Flexible sensors, rocket fuel from drugstore bleach and a generator that jolts when shaken. This week’s coolest things put power in the palm of your hand.
What is it? Quaise Energy is developing a drilling technology to tap abundant, clean, renewable geothermal energy anywhere on earth.
Why does it matter? Harnessing the heat of the planet offers a clean, inexhaustible way to power homes and businesses. Current technologies largely limit geothermal power to easily reachable areas. Digging deeper would create opportunities to use geothermal most anywhere and, unlike wind and solar, doesn’t require huge swaths of land, said Arunas Chesonis, managing partner of Safar Partners, which led a $40 million round of funding.
How does it work? Mechanical drill bits wear down as they dig, limiting the depths they can reach. Quaise plans to retrofit conventional oil-drilling rigs with high-power millimeter-wave technology, which uses high-energy beams to blast through rock as far as 20 kilometers (12.4 miles) into the earth’s crust. There the company can access a constant, steady global reservoir of 500-degree thermal energy. At this temperature, geothermal steam could power a power plant previously fired by fossil fuels — and that’s what the company aims to do in 2028.
Resisting Antibiotic Resistance
What is it? MIT chemists figured out the structure of a protein in bacterial cells that may contribute to antibiotic resistance.
Why does it matter? More than 70% of the bacteria that infect and often kill hospitalized patients are resistant to at least one drug used to treat them. Deeper understanding of these proteins could make it possible to design drugs capable of reversing bacterial resistance to existing antibiotics.
How does it work? It is believed that bacteria such as E. coli use proteins in their cell membranes to pump out toxic chemicals, enabling them to develop resistance to multiple antibiotic drugs. Building on previous research, the MIT team used nuclear magnetic resonance spectroscopy to visualize how one such protein channel changes shape to move compounds (such as herbicides and antimicrobial drugs) from inside the cell to the outside. With that knowledge, it may be possible to engineer a way to override the expulsion and force molecules to stay in. “Knowing the structure of the drug-binding pocket of this protein, one might try to design competitors to these substrates,” said Mei Hong, a professor of chemistry and senior author of a new study in Nature Communications.
What is it? Researchers at the University of Cambridge have come up with a biodegradable, 3D-printable, self-healing, flexible material that could be used for next-gen prosthetics or soft robots.
Why does it matter? Stretchy, malleable materials able to sense and respond to pressure could revolutionize wearable technologies, robotics and artificial skin. But they tend to be fragile and expensive. The durable new hydrogel, reported in NPG Asia Materials, is made of cheap components and can repair damage in normal environmental conditions.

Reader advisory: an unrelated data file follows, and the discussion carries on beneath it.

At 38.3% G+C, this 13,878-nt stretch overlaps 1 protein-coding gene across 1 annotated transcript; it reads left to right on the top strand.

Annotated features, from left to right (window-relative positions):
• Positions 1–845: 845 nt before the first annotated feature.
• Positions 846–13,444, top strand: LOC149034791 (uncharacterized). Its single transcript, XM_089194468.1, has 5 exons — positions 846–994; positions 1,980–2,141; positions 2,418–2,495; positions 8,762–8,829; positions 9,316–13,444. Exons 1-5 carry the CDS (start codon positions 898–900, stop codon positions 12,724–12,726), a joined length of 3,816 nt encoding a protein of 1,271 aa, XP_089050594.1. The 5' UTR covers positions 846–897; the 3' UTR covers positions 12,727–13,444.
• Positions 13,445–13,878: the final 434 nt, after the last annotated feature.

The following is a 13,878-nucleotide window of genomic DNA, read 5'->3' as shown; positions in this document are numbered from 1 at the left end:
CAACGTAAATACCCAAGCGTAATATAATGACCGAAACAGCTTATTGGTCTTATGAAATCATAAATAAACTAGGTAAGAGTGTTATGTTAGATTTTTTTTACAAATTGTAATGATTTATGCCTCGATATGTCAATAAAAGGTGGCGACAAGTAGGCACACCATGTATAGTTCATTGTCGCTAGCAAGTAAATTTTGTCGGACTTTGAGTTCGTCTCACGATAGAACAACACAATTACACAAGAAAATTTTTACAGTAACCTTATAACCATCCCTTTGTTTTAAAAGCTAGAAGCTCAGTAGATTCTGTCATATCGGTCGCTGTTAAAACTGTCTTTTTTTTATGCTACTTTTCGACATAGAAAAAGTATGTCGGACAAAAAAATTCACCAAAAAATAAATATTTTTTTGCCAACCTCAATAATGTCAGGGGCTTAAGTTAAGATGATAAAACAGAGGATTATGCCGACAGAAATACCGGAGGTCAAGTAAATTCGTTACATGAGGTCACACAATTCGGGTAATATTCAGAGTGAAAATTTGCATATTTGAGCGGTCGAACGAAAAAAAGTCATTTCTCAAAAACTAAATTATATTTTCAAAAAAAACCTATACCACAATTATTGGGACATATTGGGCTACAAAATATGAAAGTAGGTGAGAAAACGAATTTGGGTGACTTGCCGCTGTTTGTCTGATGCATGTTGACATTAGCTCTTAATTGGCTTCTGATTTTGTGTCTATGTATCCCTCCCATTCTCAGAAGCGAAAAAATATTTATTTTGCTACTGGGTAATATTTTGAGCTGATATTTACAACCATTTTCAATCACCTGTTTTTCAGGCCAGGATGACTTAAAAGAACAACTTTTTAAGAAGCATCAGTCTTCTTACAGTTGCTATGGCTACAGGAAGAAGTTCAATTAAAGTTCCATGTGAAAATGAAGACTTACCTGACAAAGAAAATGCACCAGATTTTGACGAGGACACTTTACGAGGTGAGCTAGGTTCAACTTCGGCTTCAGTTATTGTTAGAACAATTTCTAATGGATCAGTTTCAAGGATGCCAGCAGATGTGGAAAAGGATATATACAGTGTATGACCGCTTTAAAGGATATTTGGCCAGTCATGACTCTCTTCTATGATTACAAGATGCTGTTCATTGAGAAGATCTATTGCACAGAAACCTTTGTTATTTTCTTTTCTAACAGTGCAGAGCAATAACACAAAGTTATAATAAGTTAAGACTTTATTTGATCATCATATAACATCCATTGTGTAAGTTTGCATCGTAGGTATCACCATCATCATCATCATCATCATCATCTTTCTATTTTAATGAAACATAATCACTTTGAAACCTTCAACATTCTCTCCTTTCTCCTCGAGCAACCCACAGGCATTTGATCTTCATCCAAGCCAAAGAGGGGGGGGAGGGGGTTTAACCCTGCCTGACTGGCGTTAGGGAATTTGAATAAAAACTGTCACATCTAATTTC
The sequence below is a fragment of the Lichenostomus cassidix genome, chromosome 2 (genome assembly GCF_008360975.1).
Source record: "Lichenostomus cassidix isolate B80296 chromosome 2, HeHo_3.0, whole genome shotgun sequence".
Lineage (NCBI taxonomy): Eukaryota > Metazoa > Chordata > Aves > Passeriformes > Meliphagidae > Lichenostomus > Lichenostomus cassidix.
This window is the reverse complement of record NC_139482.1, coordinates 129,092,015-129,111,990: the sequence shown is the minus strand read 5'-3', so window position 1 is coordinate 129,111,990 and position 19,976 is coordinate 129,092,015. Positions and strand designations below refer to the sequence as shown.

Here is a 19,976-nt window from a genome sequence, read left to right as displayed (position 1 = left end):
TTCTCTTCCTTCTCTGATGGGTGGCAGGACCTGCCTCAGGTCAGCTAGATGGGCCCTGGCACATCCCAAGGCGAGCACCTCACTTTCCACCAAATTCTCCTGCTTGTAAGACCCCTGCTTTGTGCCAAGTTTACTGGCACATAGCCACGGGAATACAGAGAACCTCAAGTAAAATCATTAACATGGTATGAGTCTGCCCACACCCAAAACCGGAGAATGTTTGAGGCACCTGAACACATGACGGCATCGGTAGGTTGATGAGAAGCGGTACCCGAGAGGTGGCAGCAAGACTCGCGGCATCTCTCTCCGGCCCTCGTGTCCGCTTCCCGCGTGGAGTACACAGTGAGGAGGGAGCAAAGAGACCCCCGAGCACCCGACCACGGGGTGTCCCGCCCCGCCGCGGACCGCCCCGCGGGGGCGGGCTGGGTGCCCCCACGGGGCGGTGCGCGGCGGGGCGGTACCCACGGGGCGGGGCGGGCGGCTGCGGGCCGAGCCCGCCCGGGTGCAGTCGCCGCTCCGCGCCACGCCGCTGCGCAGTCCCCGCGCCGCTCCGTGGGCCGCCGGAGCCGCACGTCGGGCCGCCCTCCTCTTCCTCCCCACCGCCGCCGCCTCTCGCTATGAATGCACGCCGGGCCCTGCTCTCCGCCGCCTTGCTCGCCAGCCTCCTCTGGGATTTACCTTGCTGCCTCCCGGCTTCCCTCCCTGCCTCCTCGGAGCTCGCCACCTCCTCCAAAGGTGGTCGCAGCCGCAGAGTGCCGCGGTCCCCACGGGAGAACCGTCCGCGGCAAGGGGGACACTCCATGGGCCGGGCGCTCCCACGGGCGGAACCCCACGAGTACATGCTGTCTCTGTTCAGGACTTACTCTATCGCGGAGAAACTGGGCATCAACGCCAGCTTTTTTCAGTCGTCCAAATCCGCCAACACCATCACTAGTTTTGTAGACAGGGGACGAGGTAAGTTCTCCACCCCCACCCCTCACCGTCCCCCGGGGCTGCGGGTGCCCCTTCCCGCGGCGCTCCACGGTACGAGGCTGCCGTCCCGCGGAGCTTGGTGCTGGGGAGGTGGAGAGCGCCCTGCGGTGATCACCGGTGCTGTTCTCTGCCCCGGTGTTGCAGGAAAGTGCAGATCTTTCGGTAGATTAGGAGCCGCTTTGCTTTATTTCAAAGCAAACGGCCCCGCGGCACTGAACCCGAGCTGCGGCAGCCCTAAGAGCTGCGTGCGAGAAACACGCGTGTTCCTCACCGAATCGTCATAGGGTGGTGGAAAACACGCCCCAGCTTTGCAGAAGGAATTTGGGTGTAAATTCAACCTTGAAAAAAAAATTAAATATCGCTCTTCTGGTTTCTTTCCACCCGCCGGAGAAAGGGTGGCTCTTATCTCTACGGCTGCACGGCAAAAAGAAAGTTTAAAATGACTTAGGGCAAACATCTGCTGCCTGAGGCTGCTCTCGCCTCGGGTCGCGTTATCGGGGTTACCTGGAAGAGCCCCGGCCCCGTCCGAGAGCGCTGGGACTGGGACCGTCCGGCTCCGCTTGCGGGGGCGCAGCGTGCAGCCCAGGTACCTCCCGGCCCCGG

How does it work? The researchers started with a cheap, stretchy, water-filled gelatin and embedded it with pressure and temperature sensors that use sodium chloride (salt) instead of carbon ink. Water-soluble, the salt spread its conduction capabilities throughout the material. That enabled sensing capability even when the hydrogel was stretched to three times its original length. “It’s a really good sensor considering how cheap and easy it is to make,” said Thomas George-Thuruthel, a co-author on the study. “We could make a whole robot out of gelatine and print the sensors wherever we need them.”
What is it? An engineering student in England is using 3D printing to turn hydrogen peroxide into rocket fuel.
Why does it matter? With the right catalyst to create a powerful enough thrust, hydrogen peroxide can be used as a nontoxic propellant for smaller rockets. “Only a few companies are seriously considering hydrogen peroxide,” said Simon Reid, a PhD candidate at Canterbury University, who is leading the research. The compound, he said, could be a safe alternative to hydrazine, a highly flammable, likely cancer-causing catalyst.
How does it work? The key to Reid’s innovation was to create a honeycomb-like surface to host chemical catalysts that cannot be fabricated with traditional techniques. Instead he used 3D printing to fashion the structure, which is then coated with a catalyst. When liquid hydrogen peroxide is passed through, it reacts with the catalyst to create hot gas, which produces thrust. The gyroid-shaped structure, a complex surface with no straight lines, improves upon older catalyst beds by maximizing thrust and reducing the loss of catalyst. It’s also lighter — good news for space-plane makers like Dawn Aerospace, Reid’s collaborators in Britain.
What is it? Researchers in South Korea and the U.S. designed a portable water-filled wand that produces electricity when you shake it.
Why does it matter? The simple device could be used as a self-powered safety light in emergencies, or to create on-the-go charging for smartphones and other daily tech needs.
How does it work? The device consists of a negatively charged polymer cylinder with an electrode at each end and two wrapped around its middle. In tests, the tubes were either 5 or 10 inches long, and held 10 milliliters of water. When the water is shaken, it acquires a positive charge (due to a property of water called self-ionization), which it transfers to the electrodes, generating electrical energy. “Because of its simple mechanism and design, this small and lightweight device could be used in everyday life,” said Sangmin Lee, a professor at Chung-ang University in the Republic of Korea and an author of a new study in Science and Technology of Advanced Materials. “Electrical power can be produced simply by pouring water into the generator then giving it a shake.”